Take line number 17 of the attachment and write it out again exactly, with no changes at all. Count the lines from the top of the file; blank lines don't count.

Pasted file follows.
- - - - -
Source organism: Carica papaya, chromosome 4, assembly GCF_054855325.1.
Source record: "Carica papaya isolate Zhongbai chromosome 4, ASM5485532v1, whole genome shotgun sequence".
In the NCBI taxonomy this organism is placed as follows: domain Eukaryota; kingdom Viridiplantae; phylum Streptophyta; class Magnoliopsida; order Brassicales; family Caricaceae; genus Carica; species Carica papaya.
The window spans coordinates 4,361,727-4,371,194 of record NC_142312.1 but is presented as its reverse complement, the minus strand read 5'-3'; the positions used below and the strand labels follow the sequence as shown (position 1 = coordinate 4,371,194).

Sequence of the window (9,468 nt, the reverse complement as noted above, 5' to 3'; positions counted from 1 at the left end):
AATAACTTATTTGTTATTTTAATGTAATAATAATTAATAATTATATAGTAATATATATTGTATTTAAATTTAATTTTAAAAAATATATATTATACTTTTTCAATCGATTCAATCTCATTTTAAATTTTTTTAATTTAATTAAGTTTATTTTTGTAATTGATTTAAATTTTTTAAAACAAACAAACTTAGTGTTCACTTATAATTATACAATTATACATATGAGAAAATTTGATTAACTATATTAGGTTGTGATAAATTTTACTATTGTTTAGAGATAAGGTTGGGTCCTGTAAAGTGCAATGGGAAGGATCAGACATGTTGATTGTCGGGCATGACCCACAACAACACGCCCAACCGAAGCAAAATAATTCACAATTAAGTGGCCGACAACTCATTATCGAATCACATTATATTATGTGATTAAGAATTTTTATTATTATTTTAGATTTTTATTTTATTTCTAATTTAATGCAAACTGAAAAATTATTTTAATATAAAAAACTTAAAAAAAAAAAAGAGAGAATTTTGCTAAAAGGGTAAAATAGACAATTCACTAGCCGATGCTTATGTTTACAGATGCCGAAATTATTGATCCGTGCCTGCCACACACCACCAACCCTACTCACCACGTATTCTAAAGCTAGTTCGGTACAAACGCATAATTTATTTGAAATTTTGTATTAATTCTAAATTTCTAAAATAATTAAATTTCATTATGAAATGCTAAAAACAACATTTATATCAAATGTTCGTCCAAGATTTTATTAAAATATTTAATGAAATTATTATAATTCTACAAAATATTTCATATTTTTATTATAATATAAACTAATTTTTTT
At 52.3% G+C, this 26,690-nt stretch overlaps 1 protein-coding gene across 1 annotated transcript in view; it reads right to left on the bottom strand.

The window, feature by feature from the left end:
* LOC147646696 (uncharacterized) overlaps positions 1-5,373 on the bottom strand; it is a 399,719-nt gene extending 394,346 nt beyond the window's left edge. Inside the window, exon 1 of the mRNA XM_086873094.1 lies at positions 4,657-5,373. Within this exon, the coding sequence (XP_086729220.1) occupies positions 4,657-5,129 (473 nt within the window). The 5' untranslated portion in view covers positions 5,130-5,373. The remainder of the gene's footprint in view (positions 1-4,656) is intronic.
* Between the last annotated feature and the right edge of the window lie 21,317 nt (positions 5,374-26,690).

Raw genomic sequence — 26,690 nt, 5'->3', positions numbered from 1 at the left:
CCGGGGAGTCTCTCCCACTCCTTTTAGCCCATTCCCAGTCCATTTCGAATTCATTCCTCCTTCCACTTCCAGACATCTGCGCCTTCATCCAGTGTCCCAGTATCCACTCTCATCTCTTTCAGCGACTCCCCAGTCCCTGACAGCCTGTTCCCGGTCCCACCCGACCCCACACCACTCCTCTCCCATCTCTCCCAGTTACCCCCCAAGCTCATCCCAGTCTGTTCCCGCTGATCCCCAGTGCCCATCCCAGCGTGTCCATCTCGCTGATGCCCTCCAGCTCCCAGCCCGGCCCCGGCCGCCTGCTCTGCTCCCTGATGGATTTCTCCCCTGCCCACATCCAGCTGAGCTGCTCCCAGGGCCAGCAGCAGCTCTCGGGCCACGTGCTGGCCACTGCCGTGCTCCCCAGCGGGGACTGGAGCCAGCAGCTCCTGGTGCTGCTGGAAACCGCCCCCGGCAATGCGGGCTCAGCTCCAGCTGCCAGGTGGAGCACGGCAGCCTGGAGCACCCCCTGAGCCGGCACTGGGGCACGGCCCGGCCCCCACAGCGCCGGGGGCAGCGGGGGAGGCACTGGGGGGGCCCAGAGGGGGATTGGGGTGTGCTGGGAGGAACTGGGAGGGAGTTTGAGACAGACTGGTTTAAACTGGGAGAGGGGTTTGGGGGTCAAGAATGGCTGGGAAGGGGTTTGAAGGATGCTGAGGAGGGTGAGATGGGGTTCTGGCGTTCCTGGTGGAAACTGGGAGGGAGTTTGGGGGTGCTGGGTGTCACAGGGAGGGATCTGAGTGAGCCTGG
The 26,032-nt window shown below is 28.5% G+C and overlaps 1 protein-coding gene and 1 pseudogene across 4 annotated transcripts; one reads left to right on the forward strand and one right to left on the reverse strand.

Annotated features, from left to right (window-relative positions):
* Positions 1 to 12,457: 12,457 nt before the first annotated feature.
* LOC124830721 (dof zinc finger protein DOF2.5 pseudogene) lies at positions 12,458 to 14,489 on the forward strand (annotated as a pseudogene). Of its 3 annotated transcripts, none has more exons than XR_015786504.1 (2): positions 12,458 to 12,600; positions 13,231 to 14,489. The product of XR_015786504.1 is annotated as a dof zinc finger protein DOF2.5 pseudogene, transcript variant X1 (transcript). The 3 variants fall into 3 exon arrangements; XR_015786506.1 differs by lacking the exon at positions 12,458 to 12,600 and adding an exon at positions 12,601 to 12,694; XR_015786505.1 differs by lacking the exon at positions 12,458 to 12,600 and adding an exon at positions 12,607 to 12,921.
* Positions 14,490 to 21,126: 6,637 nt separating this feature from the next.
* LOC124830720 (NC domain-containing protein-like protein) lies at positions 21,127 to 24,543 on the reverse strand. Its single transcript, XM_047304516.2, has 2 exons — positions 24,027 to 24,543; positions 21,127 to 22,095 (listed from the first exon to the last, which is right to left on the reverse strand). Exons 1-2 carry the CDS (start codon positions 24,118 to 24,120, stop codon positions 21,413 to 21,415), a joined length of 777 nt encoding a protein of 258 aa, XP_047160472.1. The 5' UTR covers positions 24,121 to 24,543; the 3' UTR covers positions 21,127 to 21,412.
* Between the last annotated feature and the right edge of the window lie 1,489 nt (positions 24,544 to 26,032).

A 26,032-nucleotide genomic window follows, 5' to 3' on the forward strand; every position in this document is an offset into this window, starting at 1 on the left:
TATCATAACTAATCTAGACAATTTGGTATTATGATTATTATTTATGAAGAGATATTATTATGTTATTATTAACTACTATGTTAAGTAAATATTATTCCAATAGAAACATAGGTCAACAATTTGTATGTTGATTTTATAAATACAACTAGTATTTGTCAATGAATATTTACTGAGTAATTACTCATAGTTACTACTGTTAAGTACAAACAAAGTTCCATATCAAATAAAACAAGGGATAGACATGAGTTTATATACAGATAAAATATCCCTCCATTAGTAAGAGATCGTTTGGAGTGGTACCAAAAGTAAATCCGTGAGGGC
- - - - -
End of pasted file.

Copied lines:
* Positions 14,490 to 21,126: 6,637 nt separating this feature from the next.